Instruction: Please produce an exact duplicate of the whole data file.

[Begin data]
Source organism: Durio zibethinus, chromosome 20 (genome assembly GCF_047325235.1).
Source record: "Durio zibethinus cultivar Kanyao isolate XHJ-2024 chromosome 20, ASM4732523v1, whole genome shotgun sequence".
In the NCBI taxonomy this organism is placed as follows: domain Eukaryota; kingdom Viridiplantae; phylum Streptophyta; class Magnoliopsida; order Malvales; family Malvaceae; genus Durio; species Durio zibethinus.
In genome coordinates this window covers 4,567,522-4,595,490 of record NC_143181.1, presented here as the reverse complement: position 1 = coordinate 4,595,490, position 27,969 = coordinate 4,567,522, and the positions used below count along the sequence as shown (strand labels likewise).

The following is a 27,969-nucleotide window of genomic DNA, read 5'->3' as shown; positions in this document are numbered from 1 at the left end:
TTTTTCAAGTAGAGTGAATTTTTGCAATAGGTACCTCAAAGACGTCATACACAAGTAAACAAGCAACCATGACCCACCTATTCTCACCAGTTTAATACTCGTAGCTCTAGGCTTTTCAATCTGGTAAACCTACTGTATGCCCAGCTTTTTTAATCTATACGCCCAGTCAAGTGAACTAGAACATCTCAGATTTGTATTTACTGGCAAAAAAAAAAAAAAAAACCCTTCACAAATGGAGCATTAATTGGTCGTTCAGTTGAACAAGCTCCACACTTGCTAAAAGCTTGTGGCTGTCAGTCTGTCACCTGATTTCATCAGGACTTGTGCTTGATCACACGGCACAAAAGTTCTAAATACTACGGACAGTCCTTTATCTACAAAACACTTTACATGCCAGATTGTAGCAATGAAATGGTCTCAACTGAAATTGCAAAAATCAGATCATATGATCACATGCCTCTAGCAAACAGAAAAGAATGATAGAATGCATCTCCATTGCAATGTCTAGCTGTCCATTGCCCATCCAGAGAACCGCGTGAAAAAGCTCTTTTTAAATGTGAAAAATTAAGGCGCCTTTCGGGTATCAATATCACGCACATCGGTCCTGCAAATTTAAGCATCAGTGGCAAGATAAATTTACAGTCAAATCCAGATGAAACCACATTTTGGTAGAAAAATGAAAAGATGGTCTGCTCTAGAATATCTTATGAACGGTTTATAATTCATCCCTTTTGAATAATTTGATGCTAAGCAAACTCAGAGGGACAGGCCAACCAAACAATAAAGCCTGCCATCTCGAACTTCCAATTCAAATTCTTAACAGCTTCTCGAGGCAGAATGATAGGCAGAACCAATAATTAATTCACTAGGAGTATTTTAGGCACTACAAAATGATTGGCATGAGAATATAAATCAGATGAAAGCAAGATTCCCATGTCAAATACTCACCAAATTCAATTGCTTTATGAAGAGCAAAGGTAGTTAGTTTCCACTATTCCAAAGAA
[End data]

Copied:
Source organism: Durio zibethinus, chromosome 20 (genome assembly GCF_047325235.1).
Source record: "Durio zibethinus cultivar Kanyao isolate XHJ-2024 chromosome 20, ASM4732523v1, whole genome shotgun sequence".
In the NCBI taxonomy this organism is placed as follows: domain Eukaryota; kingdom Viridiplantae; phylum Streptophyta; class Magnoliopsida; order Malvales; family Malvaceae; genus Durio; species Durio zibethinus.
In genome coordinates this window covers 4,567,522-4,595,490 of record NC_143181.1, presented here as the reverse complement: position 1 = coordinate 4,595,490, position 27,969 = coordinate 4,567,522, and the positions used below count along the sequence as shown (strand labels likewise).

The following is a 27,969-nucleotide window of genomic DNA, read 5'->3' as shown; positions in this document are numbered from 1 at the left end:
TTTTTCAAGTAGAGTGAATTTTTGCAATAGGTACCTCAAAGACGTCATACACAAGTAAACAAGCAACCATGACCCACCTATTCTCACCAGTTTAATACTCGTAGCTCTAGGCTTTTCAATCTGGTAAACCTACTGTATGCCCAGCTTTTTTAATCTATACGCCCAGTCAAGTGAACTAGAACATCTCAGATTTGTATTTACTGGCAAAAAAAAAAAAAAAAACCCTTCACAAATGGAGCATTAATTGGTCGTTCAGTTGAACAAGCTCCACACTTGCTAAAAGCTTGTGGCTGTCAGTCTGTCACCTGATTTCATCAGGACTTGTGCTTGATCACACGGCACAAAAGTTCTAAATACTACGGACAGTCCTTTATCTACAAAACACTTTACATGCCAGATTGTAGCAATGAAATGGTCTCAACTGAAATTGCAAAAATCAGATCATATGATCACATGCCTCTAGCAAACAGAAAAGAATGATAGAATGCATCTCCATTGCAATGTCTAGCTGTCCATTGCCCATCCAGAGAACCGCGTGAAAAAGCTCTTTTTAAATGTGAAAAATTAAGGCGCCTTTCGGGTATCAATATCACGCACATCGGTCCTGCAAATTTAAGCATCAGTGGCAAGATAAATTTACAGTCAAATCCAGATGAAACCACATTTTGGTAGAAAAATGAAAAGATGGTCTGCTCTAGAATATCTTATGAACGGTTTATAATTCATCCCTTTTGAATAATTTGATGCTAAGCAAACTCAGAGGGACAGGCCAACCAAACAATAAAGCCTGCCATCTCGAACTTCCAATTCAAATTCTTAACAGCTTCTCGAGGCAGAATGATAGGCAGAACCAATAATTAATTCACTAGGAGTATTTTAGGCACTACAAAATGATTGGCATGAGAATATAAATCAGATGAAAGCAAGATTCCCATGTCAAATACTCACCAAATTCAATTGCTTTATGAAGAGCAAAGGTAGTTAGTTTCCACTATTCCAAAGAA